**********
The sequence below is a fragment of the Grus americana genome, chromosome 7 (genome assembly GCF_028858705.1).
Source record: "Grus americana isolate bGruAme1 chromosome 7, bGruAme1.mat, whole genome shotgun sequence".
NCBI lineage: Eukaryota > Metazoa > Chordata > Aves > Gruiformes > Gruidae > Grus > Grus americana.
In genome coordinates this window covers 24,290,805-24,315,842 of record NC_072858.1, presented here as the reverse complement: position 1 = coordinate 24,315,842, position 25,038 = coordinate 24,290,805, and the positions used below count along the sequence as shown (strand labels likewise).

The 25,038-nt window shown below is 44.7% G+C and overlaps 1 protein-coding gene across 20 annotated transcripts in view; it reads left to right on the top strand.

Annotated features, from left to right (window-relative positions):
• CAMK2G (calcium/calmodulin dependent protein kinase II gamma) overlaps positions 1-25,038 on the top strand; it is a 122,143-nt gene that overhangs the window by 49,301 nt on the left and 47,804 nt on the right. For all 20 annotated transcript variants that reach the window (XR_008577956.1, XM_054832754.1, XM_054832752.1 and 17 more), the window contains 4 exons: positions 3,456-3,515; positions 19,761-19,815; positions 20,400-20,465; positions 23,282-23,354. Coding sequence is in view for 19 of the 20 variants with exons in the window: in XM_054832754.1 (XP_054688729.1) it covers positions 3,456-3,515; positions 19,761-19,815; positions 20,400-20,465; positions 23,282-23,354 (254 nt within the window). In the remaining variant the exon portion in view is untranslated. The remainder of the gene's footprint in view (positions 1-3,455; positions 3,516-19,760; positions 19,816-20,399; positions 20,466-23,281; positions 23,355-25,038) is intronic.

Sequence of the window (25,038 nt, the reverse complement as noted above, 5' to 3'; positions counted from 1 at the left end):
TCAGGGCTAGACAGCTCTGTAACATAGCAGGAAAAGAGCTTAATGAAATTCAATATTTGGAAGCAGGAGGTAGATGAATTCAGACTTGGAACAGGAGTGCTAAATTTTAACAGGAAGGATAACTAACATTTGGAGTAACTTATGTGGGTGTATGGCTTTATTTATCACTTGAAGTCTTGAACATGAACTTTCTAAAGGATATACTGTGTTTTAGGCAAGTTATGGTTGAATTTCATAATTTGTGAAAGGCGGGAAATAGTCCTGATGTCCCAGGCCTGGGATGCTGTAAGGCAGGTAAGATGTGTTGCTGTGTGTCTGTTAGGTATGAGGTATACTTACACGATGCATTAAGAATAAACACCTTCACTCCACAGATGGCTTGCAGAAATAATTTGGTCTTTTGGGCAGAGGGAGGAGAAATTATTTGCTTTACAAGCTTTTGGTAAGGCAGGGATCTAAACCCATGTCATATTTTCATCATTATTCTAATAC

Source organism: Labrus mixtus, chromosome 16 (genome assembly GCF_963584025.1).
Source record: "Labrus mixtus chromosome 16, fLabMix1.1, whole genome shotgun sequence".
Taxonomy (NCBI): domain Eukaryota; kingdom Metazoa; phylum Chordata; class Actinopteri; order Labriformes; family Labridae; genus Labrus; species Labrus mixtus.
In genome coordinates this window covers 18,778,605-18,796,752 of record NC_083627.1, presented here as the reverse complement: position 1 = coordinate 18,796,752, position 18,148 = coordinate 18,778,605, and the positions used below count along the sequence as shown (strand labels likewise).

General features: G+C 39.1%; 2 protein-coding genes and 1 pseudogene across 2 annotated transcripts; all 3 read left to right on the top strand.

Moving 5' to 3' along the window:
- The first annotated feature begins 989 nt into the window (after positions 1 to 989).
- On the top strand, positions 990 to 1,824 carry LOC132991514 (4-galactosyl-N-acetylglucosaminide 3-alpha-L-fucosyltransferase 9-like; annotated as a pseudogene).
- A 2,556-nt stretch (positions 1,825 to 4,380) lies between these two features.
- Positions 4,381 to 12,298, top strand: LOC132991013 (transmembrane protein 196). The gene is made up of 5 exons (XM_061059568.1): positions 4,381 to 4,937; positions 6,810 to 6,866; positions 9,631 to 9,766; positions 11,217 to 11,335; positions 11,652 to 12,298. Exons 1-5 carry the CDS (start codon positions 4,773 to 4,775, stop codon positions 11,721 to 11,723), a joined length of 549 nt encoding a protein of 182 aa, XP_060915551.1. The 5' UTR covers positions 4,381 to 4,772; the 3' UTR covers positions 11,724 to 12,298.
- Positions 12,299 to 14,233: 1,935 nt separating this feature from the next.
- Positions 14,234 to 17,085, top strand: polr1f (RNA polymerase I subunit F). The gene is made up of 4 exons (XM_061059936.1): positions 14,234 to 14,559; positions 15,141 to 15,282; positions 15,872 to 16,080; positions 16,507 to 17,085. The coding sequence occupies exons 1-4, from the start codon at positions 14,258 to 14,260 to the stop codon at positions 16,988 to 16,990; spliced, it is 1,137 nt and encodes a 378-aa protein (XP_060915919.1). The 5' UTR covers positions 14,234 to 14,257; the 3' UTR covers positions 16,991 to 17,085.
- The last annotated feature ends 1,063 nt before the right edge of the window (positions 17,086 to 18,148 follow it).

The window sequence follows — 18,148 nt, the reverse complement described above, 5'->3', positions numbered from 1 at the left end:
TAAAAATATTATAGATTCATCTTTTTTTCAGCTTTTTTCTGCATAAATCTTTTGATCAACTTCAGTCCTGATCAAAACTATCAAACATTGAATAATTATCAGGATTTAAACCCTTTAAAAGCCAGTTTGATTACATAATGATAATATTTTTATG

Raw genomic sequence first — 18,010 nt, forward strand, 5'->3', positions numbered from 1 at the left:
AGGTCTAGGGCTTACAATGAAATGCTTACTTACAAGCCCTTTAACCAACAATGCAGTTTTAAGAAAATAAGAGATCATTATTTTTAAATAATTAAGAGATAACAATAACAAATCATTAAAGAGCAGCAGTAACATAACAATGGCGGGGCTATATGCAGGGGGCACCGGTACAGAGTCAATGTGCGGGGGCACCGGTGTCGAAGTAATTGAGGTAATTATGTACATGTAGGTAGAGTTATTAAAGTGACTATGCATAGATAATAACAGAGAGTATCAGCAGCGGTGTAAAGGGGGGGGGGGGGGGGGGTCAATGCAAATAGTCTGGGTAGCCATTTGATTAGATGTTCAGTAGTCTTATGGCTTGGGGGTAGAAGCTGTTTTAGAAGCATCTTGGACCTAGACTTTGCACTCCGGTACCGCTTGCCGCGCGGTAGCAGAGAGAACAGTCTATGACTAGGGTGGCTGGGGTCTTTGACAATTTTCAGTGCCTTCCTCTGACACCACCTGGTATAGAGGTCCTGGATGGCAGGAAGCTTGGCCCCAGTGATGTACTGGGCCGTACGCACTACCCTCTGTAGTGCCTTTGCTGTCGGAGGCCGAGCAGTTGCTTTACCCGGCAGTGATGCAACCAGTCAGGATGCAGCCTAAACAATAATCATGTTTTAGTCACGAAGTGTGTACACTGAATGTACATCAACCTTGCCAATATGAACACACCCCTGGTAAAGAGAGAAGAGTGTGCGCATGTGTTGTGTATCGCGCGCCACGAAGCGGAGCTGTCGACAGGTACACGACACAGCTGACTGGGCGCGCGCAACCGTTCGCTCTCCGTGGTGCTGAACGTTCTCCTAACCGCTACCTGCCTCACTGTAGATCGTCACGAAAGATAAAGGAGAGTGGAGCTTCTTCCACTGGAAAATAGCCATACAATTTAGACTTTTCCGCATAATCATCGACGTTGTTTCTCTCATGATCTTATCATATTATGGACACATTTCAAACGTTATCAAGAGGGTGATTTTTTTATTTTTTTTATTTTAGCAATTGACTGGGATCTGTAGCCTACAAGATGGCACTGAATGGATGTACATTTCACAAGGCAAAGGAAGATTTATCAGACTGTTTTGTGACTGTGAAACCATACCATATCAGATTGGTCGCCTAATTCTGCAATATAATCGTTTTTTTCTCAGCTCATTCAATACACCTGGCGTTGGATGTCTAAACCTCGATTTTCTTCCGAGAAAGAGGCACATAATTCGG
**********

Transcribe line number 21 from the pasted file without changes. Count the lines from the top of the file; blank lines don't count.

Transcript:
- Positions 14,234 to 17,085, top strand: polr1f (RNA polymerase I subunit F). The gene is made up of 4 exons (XM_061059936.1): positions 14,234 to 14,559; positions 15,141 to 15,282; positions 15,872 to 16,080; positions 16,507 to 17,085. The coding sequence occupies exons 1-4, from the start codon at positions 14,258 to 14,260 to the stop codon at positions 16,988 to 16,990; spliced, it is 1,137 nt and encodes a 378-aa protein (XP_060915919.1). The 5' UTR covers positions 14,234 to 14,257; the 3' UTR covers positions 16,991 to 17,085.